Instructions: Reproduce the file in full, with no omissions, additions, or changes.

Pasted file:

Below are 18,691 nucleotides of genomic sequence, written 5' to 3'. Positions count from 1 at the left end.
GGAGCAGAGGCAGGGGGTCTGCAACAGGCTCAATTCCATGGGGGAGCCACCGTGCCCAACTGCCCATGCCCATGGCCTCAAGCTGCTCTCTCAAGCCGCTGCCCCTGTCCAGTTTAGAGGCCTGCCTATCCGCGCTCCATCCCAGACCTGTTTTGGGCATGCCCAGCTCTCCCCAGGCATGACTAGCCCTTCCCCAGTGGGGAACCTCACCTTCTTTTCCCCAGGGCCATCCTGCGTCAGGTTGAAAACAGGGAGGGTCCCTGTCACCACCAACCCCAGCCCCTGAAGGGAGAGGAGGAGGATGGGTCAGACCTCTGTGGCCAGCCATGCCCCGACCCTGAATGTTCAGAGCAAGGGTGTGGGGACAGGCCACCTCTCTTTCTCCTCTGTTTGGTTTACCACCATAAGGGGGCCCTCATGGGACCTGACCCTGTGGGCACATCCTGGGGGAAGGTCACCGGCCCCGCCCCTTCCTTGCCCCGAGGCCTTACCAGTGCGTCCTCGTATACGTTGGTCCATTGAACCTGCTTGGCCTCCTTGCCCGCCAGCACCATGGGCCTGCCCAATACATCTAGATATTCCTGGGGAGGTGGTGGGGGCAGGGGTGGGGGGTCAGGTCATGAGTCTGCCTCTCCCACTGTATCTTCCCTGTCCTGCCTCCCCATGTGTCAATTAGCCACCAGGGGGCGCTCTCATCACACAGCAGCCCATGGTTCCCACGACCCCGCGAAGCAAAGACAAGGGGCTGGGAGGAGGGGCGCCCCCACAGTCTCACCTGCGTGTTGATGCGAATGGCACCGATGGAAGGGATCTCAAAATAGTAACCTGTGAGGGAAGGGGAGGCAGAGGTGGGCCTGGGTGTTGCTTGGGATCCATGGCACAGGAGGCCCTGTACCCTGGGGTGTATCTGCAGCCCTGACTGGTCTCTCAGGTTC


Below are 18,691 nucleotides of genomic sequence, written 5' to 3'. Positions count from 1 at the left end.
GGAGCAGAGGCAGGGGGTCTGCAACAGGCTCAATTCCATGGGGGAGCCACCGTGCCCAACTGCCCATGCCCATGGCCTCAAGCTGCTCTCTCAAGCCGCTGCCCCTGTCCAGTTTAGAGGCCTGCCTATCCGCGCTCCATCCCAGACCTGTTTTGGGCATGCCCAGCTCTCCCCAGGCATGACTAGCCCTTCCCCAGTGGGGAACCTCACCTTCTTTTCCCCAGGGCCATCCTGCGTCAGGTTGAAAACAGGGAGGGTCCCTGTCACCACCAACCCCAGCCCCTGAAGGGAGAGGAGGAGGATGGGTCAGACCTCTGTGGCCAGCCATGCCCCGACCCTGAATGTTCAGAGCAAGGGTGTGGGGACAGGCCACCTCTCTTTCTCCTCTGTTTGGTTTACCACCATAAGGGGGCCCTCATGGGACCTGACCCTGTGGGCACATCCTGGGGGAAGGTCACCGGCCCCGCCCCTTCCTTGCCCCGAGGCCTTACCAGTGCGTCCTCGTATACGTTGGTCCATTGAACCTGCTTGGCCTCCTTGCCCGCCAGCACCATGGGCCTGCCCAATACATCTAGATATTCCTGGGGAGGTGGTGGGGGCAGGGGTGGGGGGTCAGGTCATGAGTCTGCCTCTCCCACTGTATCTTCCCTGTCCTGCCTCCCCATGTGTCAATTAGCCACCAGGGGGCGCTCTCATCACACAGCAGCCCATGGTTCCCACGACCCCGCGAAGCAAAGACAAGGGGCTGGGAGGAGGGGCGCCCCCACAGTCTCACCTGCGTGTTGATGCGAATGGCACCGATGGAAGGGATCTCAAAATAGTAACCTGTGAGGGAAGGGGAGGCAGAGGTGGGCCTGGGTGTTGCTTGGGATCCATGGCACAGGAGGCCCTGTACCCTGGGGTGTATCTGCAGCCCTGACTGGTCTCTCAGGTTC